Unfortunately overloading was not the only problem. In the early days we had two 5KW (kilowatt) engines coupled to two-cylinder diesel engines. We would run one for a week, shut it down, do an oil and filter change and start it up again. If it had too many hours on it we waited for a replacement and ran the standby, praying for a ship to deliver the new engine. This worked very well. We checked them hourly for oil leaks and opened and closed windows for ventilation depending on room temeprature and weather. 

Later, when the government got it into its head to try automating everything, they attached all kinds of sensors to our trusty diesels. Well the engines worked great but the sensors were always malfunctioning and shutting down the engines. We had oil temperature and pressure sensors, high and low voltage sensors, air temperature sensors and battery voltage sensors plus . . . I’ve forgotten all the reasons that a sensor could shut down an engine, but they did. We had an alarm in the house which sensed when the power went off (usually at night when we were sleeping) and rang a loud bell. Up we got from bed, dressed and headed up to the engine room. Hopefully the standby engine had started but usually it did not. If the sensor shut down the engine it usually shut down the control panel. Once we reset the panel, fired up the standby engine (just in case it was the poor main engine’s fault), checked out the problem engine, switched engines and wrote our log books and notified Coast Guard Radio that our light had been off it was usually time to start getting ready for our first weather of the morning at 3 AM (0300).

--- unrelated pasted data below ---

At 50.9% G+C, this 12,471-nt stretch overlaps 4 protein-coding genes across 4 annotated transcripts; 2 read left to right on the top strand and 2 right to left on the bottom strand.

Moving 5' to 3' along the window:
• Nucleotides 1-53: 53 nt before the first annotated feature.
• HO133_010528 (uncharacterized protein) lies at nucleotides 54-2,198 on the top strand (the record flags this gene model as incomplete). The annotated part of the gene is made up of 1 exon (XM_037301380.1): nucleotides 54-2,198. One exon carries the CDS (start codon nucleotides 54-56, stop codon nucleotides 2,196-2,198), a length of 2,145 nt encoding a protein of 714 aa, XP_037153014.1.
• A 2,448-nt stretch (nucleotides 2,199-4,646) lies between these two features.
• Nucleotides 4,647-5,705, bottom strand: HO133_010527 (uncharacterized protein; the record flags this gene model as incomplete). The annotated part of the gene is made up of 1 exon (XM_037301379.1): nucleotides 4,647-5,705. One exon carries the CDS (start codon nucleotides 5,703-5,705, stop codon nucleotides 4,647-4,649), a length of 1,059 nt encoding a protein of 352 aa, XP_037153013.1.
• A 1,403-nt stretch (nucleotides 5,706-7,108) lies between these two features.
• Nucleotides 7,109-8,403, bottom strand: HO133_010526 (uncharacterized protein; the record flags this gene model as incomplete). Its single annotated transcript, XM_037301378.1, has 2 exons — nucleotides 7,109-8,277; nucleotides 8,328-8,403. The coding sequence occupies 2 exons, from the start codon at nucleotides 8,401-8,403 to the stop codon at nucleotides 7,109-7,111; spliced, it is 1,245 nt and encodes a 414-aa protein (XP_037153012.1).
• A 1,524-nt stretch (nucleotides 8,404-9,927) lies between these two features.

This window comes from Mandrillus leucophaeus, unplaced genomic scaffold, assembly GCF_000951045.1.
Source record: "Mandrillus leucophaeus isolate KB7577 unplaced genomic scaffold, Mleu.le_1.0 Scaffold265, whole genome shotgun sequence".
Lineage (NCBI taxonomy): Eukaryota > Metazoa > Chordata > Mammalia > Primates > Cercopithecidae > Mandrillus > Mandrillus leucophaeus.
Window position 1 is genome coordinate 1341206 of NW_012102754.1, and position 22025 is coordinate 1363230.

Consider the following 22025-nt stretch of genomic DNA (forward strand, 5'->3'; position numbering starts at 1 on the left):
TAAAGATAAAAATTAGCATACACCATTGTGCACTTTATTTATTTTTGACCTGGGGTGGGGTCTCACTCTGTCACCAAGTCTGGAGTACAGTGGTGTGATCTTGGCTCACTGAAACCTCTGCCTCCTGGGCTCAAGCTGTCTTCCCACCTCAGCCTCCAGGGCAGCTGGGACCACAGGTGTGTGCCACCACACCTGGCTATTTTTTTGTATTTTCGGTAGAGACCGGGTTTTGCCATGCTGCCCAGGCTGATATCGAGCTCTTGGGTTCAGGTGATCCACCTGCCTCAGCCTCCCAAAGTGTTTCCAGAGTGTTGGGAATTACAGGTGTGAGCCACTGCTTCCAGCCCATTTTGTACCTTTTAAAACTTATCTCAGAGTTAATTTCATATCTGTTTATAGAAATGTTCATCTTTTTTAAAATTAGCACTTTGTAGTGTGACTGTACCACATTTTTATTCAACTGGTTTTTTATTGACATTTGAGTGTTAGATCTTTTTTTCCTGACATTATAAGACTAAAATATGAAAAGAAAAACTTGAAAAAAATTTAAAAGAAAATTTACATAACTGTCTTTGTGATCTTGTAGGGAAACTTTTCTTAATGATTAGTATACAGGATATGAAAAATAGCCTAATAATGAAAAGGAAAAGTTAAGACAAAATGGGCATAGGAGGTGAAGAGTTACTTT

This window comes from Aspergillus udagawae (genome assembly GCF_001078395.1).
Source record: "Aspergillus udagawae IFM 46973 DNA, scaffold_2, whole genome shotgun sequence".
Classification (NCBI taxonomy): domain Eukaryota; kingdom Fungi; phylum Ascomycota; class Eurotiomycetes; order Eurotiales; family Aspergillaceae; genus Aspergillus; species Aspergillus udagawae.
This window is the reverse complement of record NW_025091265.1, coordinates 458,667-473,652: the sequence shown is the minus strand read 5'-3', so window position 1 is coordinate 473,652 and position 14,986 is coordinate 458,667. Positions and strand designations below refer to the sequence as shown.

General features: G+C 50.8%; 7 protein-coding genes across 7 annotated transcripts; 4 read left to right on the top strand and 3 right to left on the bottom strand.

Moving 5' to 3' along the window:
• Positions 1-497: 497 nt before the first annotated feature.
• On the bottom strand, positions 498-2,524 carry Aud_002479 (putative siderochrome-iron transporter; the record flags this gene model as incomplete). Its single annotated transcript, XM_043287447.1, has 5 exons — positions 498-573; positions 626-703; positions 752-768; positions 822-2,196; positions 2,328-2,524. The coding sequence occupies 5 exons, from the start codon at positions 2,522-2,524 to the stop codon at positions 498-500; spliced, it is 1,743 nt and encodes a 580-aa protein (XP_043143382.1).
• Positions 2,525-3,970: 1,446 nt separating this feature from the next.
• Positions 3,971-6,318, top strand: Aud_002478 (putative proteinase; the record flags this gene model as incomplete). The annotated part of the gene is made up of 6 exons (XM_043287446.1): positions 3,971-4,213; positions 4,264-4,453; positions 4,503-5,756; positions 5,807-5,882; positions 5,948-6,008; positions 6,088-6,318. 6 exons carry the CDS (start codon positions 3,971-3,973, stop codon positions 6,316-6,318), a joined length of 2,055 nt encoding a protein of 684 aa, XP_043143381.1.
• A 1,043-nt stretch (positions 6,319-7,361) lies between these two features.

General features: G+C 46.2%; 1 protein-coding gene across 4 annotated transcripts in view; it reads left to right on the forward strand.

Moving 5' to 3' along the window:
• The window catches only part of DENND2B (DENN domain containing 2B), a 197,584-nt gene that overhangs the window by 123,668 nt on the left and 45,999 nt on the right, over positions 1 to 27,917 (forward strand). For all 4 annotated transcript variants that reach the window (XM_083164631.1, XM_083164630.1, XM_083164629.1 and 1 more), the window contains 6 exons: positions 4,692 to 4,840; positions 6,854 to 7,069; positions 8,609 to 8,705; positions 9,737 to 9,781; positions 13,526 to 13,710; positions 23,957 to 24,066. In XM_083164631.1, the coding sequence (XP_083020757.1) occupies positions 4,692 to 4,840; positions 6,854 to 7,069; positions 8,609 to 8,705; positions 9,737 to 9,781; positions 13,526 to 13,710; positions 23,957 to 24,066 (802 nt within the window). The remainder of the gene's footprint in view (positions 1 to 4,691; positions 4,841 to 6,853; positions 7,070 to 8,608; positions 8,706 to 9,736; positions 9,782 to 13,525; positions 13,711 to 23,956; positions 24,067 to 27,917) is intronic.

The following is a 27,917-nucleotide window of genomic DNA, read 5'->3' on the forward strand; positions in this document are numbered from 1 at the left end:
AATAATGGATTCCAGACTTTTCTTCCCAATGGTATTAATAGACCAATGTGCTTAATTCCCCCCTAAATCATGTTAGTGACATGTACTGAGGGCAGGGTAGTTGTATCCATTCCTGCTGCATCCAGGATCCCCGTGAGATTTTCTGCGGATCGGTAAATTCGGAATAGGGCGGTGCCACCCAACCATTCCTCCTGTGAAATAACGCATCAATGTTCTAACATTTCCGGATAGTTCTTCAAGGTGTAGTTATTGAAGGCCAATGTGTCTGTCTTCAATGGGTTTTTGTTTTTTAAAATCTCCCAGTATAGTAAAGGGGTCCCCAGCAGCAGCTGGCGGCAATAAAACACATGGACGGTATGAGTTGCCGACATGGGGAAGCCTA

The other problem when the engines went down (shut off), we had to first assume that maybe it was because we had put too large a load on them, so it was a run around the houses to unplug anything that drew heavy amperage such as kettles, hotplates, heaters, washers, dryers, etc. Then when all was working normally again, we would go around and plug them in again. This made for an easier load on the engine after it started. Also, in later years things like TVs and computers didn’t fare too well if left on when starting up an engine because the moment the power started to flow produced a surge in the lines which could explode electronic devices – something like a lightning strike! So, we ran around unplugging those devices also.